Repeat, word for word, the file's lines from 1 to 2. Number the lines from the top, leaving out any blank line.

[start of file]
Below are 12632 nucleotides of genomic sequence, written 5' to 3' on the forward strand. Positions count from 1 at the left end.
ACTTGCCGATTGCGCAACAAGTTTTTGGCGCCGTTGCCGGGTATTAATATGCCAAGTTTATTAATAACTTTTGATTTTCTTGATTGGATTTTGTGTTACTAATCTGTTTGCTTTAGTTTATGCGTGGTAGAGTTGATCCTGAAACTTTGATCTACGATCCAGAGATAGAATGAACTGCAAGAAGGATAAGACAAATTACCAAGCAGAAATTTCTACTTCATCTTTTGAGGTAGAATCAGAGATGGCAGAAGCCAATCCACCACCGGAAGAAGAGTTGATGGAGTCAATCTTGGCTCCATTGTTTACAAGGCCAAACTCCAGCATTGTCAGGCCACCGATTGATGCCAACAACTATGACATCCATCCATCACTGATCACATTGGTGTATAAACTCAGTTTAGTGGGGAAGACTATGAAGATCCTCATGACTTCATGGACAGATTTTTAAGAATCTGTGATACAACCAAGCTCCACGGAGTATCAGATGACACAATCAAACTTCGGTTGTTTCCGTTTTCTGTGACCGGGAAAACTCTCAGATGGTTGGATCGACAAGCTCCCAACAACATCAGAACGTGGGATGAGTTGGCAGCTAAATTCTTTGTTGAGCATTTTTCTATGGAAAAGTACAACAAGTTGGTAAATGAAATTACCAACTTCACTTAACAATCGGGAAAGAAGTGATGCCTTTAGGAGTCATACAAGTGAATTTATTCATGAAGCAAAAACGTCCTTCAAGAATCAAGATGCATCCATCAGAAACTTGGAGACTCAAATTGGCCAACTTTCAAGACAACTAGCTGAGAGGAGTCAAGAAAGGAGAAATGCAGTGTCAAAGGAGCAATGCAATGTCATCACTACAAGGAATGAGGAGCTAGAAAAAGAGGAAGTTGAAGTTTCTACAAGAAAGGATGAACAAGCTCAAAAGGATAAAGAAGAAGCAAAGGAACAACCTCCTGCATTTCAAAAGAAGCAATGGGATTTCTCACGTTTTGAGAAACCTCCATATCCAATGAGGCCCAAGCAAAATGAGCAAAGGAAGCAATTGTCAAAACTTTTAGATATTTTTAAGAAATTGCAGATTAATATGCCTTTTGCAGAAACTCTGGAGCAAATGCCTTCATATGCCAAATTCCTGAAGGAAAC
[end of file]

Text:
Below are 12632 nucleotides of genomic sequence, written 5' to 3' on the forward strand. Positions count from 1 at the left end.
ACTTGCCGATTGCGCAACAAGTTTTTGGCGCCGTTGCCGGGTATTAATATGCCAAGTTTATTAATAACTTTTGATTTTCTTGATTGGATTTTGTGTTACTAATCTGTTTGCTTTAGTTTATGCGTGGTAGAGTTGATCCTGAAACTTTGATCTACGATCCAGAGATAGAATGAACTGCAAGAAGGATAAGACAAATTACCAAGCAGAAATTTCTACTTCATCTTTTGAGGTAGAATCAGAGATGGCAGAAGCCAATCCACCACCGGAAGAAGAGTTGATGGAGTCAATCTTGGCTCCATTGTTTACAAGGCCAAACTCCAGCATTGTCAGGCCACCGATTGATGCCAACAACTATGACATCCATCCATCACTGATCACATTGGTGTATAAACTCAGTTTAGTGGGGAAGACTATGAAGATCCTCATGACTTCATGGACAGATTTTTAAGAATCTGTGATACAACCAAGCTCCACGGAGTATCAGATGACACAATCAAACTTCGGTTGTTTCCGTTTTCTGTGACCGGGAAAACTCTCAGATGGTTGGATCGACAAGCTCCCAACAACATCAGAACGTGGGATGAGTTGGCAGCTAAATTCTTTGTTGAGCATTTTTCTATGGAAAAGTACAACAAGTTGGTAAATGAAATTACCAACTTCACTTAACAATCGGGAAAGAAGTGATGCCTTTAGGAGTCATACAAGTGAATTTATTCATGAAGCAAAAACGTCCTTCAAGAATCAAGATGCATCCATCAGAAACTTGGAGACTCAAATTGGCCAACTTTCAAGACAACTAGCTGAGAGGAGTCAAGAAAGGAGAAATGCAGTGTCAAAGGAGCAATGCAATGTCATCACTACAAGGAATGAGGAGCTAGAAAAAGAGGAAGTTGAAGTTTCTACAAGAAAGGATGAACAAGCTCAAAAGGATAAAGAAGAAGCAAAGGAACAACCTCCTGCATTTCAAAAGAAGCAATGGGATTTCTCACGTTTTGAGAAACCTCCATATCCAATGAGGCCCAAGCAAAATGAGCAAAGGAAGCAATTGTCAAAACTTTTAGATATTTTTAAGAAATTGCAGATTAATATGCCTTTTGCAGAAACTCTGGAGCAAATGCCTTCATATGCCAAATTCCTGAAGGAAAC